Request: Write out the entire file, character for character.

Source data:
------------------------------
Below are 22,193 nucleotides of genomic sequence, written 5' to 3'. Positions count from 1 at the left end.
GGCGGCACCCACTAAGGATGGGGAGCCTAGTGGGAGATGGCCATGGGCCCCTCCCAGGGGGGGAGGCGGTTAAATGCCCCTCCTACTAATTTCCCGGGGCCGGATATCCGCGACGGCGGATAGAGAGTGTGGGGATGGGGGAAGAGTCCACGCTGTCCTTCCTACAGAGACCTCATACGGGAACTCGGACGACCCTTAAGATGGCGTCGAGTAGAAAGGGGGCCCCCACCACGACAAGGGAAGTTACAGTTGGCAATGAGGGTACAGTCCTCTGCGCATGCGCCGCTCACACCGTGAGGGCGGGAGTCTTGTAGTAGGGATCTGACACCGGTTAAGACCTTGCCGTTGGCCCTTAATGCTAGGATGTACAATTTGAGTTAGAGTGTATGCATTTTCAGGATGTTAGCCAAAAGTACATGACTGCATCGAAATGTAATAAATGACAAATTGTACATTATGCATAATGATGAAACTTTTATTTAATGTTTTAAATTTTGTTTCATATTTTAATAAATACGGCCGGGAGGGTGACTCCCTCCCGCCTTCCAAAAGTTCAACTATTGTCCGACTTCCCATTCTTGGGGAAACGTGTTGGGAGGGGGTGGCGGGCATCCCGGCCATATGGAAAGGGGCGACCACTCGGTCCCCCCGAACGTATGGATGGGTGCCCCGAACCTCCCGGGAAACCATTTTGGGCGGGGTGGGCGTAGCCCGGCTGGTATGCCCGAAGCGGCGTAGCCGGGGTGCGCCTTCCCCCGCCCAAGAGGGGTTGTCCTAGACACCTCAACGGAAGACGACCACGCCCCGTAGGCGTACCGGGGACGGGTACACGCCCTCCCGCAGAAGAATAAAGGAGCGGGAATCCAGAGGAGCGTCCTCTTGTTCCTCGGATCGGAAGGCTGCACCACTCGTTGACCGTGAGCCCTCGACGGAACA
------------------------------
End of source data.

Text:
Below are 22,193 nucleotides of genomic sequence, written 5' to 3'. Positions count from 1 at the left end.
GGCGGCACCCACTAAGGATGGGGAGCCTAGTGGGAGATGGCCATGGGCCCCTCCCAGGGGGGGAGGCGGTTAAATGCCCCTCCTACTAATTTCCCGGGGCCGGATATCCGCGACGGCGGATAGAGAGTGTGGGGATGGGGGAAGAGTCCACGCTGTCCTTCCTACAGAGACCTCATACGGGAACTCGGACGACCCTTAAGATGGCGTCGAGTAGAAAGGGGGCCCCCACCACGACAAGGGAAGTTACAGTTGGCAATGAGGGTACAGTCCTCTGCGCATGCGCCGCTCACACCGTGAGGGCGGGAGTCTTGTAGTAGGGATCTGACACCGGTTAAGACCTTGCCGTTGGCCCTTAATGCTAGGATGTACAATTTGAGTTAGAGTGTATGCATTTTCAGGATGTTAGCCAAAAGTACATGACTGCATCGAAATGTAATAAATGACAAATTGTACATTATGCATAATGATGAAACTTTTATTTAATGTTTTAAATTTTGTTTCATATTTTAATAAATACGGCCGGGAGGGTGACTCCCTCCCGCCTTCCAAAAGTTCAACTATTGTCCGACTTCCCATTCTTGGGGAAACGTGTTGGGAGGGGGTGGCGGGCATCCCGGCCATATGGAAAGGGGCGACCACTCGGTCCCCCCGAACGTATGGATGGGTGCCCCGAACCTCCCGGGAAACCATTTTGGGCGGGGTGGGCGTAGCCCGGCTGGTATGCCCGAAGCGGCGTAGCCGGGGTGCGCCTTCCCCCGCCCAAGAGGGGTTGTCCTAGACACCTCAACGGAAGACGACCACGCCCCGTAGGCGTACCGGGGACGGGTACACGCCCTCCCGCAGAAGAATAAAGGAGCGGGAATCCAGAGGAGCGTCCTCTTGTTCCTCGGATCGGAAGGCTGCACCACTCGTTGACCGTGAGCCCTCGACGGAACA